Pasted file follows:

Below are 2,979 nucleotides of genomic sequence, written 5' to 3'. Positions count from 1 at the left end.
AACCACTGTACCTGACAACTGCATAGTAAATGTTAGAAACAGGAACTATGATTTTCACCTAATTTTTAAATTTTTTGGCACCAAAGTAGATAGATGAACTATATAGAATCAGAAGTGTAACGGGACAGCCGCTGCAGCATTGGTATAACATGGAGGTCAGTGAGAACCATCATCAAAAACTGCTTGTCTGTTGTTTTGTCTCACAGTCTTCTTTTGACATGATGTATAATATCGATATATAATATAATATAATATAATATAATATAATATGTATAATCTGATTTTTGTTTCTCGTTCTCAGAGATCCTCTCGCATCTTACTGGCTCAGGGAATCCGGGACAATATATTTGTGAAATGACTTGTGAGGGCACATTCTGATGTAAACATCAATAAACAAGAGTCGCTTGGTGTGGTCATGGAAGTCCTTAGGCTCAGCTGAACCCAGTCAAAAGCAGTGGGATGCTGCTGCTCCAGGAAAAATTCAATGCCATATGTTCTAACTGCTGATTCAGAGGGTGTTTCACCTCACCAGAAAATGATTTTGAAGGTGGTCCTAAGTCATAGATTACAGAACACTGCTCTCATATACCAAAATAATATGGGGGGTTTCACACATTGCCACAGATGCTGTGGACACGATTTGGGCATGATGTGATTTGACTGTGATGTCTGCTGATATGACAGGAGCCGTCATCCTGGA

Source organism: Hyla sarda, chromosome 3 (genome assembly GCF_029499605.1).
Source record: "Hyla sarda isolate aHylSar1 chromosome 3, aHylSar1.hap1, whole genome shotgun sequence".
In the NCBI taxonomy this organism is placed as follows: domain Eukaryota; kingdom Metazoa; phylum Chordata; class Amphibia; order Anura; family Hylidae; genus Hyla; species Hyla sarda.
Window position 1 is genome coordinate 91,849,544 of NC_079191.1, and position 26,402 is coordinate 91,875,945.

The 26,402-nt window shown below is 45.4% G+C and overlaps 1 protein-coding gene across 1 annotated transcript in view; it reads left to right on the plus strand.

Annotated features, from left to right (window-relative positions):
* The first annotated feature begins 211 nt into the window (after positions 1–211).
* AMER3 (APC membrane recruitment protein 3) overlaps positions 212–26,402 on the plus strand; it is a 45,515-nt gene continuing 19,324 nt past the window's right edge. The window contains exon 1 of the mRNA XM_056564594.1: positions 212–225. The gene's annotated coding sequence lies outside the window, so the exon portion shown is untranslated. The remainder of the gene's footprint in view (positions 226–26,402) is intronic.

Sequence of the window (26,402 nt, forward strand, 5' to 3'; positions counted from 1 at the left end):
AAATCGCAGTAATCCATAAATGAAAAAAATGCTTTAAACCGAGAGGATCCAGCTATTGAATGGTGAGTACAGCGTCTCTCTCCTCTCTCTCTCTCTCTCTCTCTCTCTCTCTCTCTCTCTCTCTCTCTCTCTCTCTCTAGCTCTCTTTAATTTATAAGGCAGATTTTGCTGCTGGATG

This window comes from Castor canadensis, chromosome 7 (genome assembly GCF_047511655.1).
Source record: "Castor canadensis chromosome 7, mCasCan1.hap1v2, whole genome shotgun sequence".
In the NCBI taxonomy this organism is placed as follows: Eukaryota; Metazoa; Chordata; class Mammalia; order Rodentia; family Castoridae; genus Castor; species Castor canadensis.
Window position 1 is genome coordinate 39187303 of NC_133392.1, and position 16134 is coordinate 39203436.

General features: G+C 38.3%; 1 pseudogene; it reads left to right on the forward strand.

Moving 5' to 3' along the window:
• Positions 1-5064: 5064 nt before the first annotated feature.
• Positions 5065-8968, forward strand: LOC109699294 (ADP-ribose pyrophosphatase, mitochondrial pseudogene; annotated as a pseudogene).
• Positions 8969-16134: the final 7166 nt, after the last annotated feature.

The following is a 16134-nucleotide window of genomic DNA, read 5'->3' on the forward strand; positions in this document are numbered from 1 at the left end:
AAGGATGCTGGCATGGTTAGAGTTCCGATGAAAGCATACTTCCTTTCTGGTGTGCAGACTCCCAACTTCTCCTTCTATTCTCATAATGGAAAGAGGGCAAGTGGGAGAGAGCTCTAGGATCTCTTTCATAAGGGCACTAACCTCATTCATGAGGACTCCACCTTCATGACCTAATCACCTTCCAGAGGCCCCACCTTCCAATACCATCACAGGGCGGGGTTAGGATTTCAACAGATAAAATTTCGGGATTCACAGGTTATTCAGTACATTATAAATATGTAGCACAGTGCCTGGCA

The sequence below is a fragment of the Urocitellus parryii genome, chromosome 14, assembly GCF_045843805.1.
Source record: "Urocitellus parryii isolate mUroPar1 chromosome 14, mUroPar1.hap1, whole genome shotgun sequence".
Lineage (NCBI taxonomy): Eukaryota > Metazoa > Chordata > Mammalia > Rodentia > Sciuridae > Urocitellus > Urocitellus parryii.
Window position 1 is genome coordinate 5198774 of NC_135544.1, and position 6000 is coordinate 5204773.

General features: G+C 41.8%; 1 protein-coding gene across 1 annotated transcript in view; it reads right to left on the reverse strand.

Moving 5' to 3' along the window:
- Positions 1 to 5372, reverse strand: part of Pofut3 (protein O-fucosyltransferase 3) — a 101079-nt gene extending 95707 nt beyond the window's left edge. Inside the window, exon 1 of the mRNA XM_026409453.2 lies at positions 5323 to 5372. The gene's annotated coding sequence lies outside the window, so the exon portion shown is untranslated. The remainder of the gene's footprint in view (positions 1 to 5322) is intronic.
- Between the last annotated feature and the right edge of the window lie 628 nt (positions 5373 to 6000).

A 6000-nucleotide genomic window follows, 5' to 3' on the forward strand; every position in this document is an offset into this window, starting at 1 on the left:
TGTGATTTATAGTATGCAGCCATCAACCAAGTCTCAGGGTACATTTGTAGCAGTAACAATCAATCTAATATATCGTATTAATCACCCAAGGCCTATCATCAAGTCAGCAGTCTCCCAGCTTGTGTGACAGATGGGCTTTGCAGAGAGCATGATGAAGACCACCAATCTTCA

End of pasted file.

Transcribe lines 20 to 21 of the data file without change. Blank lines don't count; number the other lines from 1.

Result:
• Positions 5065-8968, forward strand: LOC109699294 (ADP-ribose pyrophosphatase, mitochondrial pseudogene; annotated as a pseudogene).
• Positions 8969-16134: the final 7166 nt, after the last annotated feature.